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Multiple Write Pointers

It is interesting to consider also what effects can be achieved using multiple interpolating write pointers. From the considerations in §5.7.1, we see that multiple write-pointers correspond to multiple write-heads on a magnetic tape recorder. If they are arranged at a fixed spacing, they are equivalent to multiple read pointers, providing a basic multipath simulation. If, however, the write pointers are moving independently, they induce independent Doppler shifts due to source motion. In particular, each write-pointer can lay down a signal from a separate source to a single listener with its own Doppler shift. Furthermore, each write-signal can be passed through its own filter. Such an individualized source filter can implement all filtering incurred along the propagation path from each source to the listener.

When all write pointers have the same input signal, their filters can be implemented using a series chain in which the outputs of successive filters in the chain correspond to progressively longer propagation paths (progressively more filtering). Such an implementation can greatly reduce the filter order required for propagation paths longer than the shortest.

The write-pointers may cross each other with no ill effects, since all but the first6.8 simply sum into the shared delay line.

We have seen that a single delay line can be used to simulate any number of moving listeners (§5.7.3) or any number of moving sources. However, when simulating both multiple listeners and multiple sources, it is not possible to share a single delay line. This is because the different listeners do not see the same Doppler shift for each moving source, and while the listener's read-pointer motion can be adjusted to correct for the Doppler shift seen from any particular source, it cannot correct for more than one in general. Thus, in general, we need as many delay lines as there are sources or listeners, whichever is smaller. More precisely, if there are $ N$ moving sources and $ M$ moving listeners, simulation requires $ \min(N,M)$ delay lines.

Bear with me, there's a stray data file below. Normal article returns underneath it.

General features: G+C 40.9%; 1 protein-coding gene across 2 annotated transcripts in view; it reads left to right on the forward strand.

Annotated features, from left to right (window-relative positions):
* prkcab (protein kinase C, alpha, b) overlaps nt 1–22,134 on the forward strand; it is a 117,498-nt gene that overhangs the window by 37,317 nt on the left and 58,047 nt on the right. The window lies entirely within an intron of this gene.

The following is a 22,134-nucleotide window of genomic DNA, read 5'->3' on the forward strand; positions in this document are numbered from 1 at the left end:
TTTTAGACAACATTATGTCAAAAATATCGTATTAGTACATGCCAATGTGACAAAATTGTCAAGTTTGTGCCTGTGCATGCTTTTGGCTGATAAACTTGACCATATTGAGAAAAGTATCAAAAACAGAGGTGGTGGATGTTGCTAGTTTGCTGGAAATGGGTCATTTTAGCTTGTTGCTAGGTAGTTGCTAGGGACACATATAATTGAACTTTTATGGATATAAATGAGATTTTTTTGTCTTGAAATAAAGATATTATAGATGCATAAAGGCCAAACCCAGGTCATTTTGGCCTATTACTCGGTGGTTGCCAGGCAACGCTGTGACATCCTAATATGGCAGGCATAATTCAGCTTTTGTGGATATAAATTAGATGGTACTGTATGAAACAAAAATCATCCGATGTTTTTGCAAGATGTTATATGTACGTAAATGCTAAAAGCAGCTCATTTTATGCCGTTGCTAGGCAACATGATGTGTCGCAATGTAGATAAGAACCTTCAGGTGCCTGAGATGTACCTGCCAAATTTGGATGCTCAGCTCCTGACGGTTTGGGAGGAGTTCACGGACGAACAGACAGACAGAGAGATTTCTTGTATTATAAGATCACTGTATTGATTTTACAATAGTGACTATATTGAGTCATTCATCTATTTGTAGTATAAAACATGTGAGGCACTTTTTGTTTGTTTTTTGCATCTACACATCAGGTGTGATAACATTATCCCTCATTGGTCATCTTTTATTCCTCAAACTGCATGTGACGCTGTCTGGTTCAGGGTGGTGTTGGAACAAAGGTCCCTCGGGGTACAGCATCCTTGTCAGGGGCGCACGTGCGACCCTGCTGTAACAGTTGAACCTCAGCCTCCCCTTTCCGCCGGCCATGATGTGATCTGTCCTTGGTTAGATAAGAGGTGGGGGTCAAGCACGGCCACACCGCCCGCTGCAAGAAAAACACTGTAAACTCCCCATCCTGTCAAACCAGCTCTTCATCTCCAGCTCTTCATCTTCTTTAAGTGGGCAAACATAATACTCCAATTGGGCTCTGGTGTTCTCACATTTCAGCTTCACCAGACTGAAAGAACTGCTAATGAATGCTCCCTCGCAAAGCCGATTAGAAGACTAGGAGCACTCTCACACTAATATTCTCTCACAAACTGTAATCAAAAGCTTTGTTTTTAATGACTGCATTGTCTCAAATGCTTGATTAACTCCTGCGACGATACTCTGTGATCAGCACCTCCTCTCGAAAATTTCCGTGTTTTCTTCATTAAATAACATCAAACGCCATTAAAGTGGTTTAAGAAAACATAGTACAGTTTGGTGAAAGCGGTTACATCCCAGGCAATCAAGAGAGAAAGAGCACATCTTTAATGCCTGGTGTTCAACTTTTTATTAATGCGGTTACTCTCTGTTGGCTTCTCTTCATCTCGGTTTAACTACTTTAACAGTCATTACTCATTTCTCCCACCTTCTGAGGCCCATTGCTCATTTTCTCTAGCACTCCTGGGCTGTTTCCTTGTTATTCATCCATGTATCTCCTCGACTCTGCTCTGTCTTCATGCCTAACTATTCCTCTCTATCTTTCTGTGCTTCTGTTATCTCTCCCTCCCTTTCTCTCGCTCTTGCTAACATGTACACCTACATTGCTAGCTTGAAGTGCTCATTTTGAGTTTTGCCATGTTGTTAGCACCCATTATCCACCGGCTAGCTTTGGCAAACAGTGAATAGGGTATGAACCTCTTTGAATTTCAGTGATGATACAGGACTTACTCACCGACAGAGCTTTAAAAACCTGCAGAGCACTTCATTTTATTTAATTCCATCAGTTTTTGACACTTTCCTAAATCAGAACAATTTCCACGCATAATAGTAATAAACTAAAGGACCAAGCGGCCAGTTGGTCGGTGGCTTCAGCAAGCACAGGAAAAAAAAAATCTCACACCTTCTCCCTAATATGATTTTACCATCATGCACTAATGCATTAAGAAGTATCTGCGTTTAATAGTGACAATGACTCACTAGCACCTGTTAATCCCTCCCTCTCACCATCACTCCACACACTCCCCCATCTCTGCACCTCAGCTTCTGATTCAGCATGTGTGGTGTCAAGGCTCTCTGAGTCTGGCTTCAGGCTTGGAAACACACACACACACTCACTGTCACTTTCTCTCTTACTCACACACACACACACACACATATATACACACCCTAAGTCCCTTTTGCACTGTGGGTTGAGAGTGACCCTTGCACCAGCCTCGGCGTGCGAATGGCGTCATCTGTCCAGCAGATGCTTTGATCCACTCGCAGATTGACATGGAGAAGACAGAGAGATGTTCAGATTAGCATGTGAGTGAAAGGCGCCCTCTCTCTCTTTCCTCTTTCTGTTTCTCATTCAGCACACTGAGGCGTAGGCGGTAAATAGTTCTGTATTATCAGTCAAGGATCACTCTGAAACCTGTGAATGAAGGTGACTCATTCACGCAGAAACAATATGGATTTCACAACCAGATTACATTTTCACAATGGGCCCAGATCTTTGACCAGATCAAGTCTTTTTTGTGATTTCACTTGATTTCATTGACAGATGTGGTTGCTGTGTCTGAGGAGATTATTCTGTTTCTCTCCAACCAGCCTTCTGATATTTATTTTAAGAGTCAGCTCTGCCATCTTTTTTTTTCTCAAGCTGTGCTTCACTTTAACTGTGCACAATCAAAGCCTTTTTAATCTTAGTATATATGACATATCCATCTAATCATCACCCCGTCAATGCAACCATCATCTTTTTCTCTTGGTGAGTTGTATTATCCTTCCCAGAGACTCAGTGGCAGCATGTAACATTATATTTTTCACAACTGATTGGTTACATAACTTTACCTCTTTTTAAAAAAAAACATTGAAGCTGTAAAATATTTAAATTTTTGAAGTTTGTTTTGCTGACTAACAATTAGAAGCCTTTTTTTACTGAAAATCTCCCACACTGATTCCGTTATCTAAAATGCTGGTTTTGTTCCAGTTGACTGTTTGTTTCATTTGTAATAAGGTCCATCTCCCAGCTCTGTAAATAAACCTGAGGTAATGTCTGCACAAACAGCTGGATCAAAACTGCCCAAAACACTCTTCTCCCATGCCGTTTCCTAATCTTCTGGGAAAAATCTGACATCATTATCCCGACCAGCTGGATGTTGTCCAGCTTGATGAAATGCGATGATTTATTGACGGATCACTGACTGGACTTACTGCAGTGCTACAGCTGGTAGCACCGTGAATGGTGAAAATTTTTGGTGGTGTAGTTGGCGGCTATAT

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``Physical Audio Signal Processing'', by Julius O. Smith III, W3K Publishing, 2010, ISBN 978-0-9745607-2-4.
Copyright © 2015-05-22 by Julius O. Smith III
Center for Computer Research in Music and Acoustics (CCRMA),   Stanford University
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